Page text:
This hilarious comedy starring Eddie Murphy and Dan Aykroyd celebrates Philadelphia from its first frames, as the opening credits roll over shots of Philly landmarks like Boathouse Row (along the Schuylkill River), the Italian Market (9th Street from Wharton to Fitzwater Streets), and The Thinker outside the Rodin Museum (22nd Street & Benjamin Franklin Parkway). Later in the film, the Wells Fargo Building (123 S. Broad Street) makes an appearance as the headquarters of the fictional Duke & Duke bank, and the Curtis Institute of Music (1726 Locust Street) stands in for the ritzy Heritage Club.
Marley & Me (2008)
Owen Wilson stars as a Philadelphia Inquirer reporter opposite Jennifer Aniston in this heartwarming comedy about a couple and their unruly yet lovable dog. While the adorable puppy steals the show, the family’s idyllic country cottage in Chadds Ford (1175 Meetinghouse Road) also made quite an impression on the public; the 1830s home sold for more than $1 million in 2011.
Baby Mama (2008)
Before the suburban Philadelphia-born Tiny Fey and Amy Poehler were Hollywood’s go-to hosting team, they starred in this buddy comedy about a high-powered businesswoman and her ill-mannered pregnancy surrogate. The film features scenes set in some of the city’s most beautiful spots, including Love Park (16th Street & John F. Kennedy Boulevard) and Rittenhouse Square (18th & Walnut Streets).
Philly Romance Movies
Andrew McCarthy stars as a window dresser at Prince & Co. department store in this cult classic about a mannequin (Kim Cattrall) who comes to life. Prince & Co. is a fictional store, but the store scenes were filmed in the John Wanamaker Building (1300 Market Street), now home to Macy’s.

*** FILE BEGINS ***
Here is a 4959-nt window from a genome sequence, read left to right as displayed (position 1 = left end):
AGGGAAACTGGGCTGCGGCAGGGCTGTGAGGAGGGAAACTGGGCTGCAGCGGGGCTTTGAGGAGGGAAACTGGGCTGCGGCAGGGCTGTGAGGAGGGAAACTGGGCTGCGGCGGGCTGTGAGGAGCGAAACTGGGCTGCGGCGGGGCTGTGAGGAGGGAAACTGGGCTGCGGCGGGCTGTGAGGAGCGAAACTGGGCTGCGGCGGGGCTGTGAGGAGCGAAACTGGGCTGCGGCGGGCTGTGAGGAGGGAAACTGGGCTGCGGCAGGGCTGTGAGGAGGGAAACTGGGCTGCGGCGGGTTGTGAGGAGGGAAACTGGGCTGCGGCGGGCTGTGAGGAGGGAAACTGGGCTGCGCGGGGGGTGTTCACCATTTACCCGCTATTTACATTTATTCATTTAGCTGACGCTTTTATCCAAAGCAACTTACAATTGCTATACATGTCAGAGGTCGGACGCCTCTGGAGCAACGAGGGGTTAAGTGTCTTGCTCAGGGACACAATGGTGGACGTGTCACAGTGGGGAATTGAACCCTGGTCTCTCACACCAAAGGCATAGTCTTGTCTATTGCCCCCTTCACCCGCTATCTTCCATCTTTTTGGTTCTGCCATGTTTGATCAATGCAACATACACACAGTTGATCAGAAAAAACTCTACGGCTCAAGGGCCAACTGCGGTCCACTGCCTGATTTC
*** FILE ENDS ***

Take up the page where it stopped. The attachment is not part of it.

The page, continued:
Up Close & Personal (1996)
In this love story, romance blossoms between veteran news director Warren Justice (Robert Redford) and Tally Atwater (Michelle Pfeiffer), a go-getter reporter. However, Atwater finds herself in trouble when she is held hostage during a riot at Holmesburg Prison (8215 Torresdale Avenue), where a large portion of the film was shot.
Silver Linings Playbook (2012)
Not only did David O. Russell’s Oscar-winning movie garner critical and public acclaim, but it also celebrates Philly fan culture. Pat Sr. (played by Robert De Niro) is a die-hard Eagles fan, and so is his son Pat (Jenkintown native Bradley Cooper), who proudly sports his Eagles jersey. One scene even occurs at Lincoln Financial Field (1 Lincoln Financial Field Way) before a game. Later in the film, Tiffany (Jennifer Lawrence) and Pat compete in a dance competition in the ballroom at the Benjamin Franklin House (834 Chestnut Street), then make their way through historic Jewelers’ Row (8th & Walnut Streets) for the film’s grand finale.
Nail-Biters Filmed in Philly
This Academy Award-winning drama's pivotal scene takes place in Amtrak’s 30th Street Station (30th Street & John F. Kennedy Boulevard), where a young Amish boy accidentally witnesses a murder. To protect the boy, a police detective (Harrison Ford) moves in with the boy and his family in nearby Lancaster County, also known as Amish Country.
Twelve Monkeys (1995)
It’s not every day that elephants, giraffes and,d zebras take to the streets of Philadelphia, but Terry Gilliam’s time-twisting tale is rife with the unexpected. Bruce Willis stars as James Cole, a convict sent from the future to stop terrorists from releasing a deadly virus into the population. Unfortunately, he winds up in a mental institution set in the notorious Eastern State Penitentiary (2027 Fairmount Avenue). Fun fact: The airport scenes were actually shot at the Pennsylvania Convention Center (1101 Arch Street), which was newly built at the time.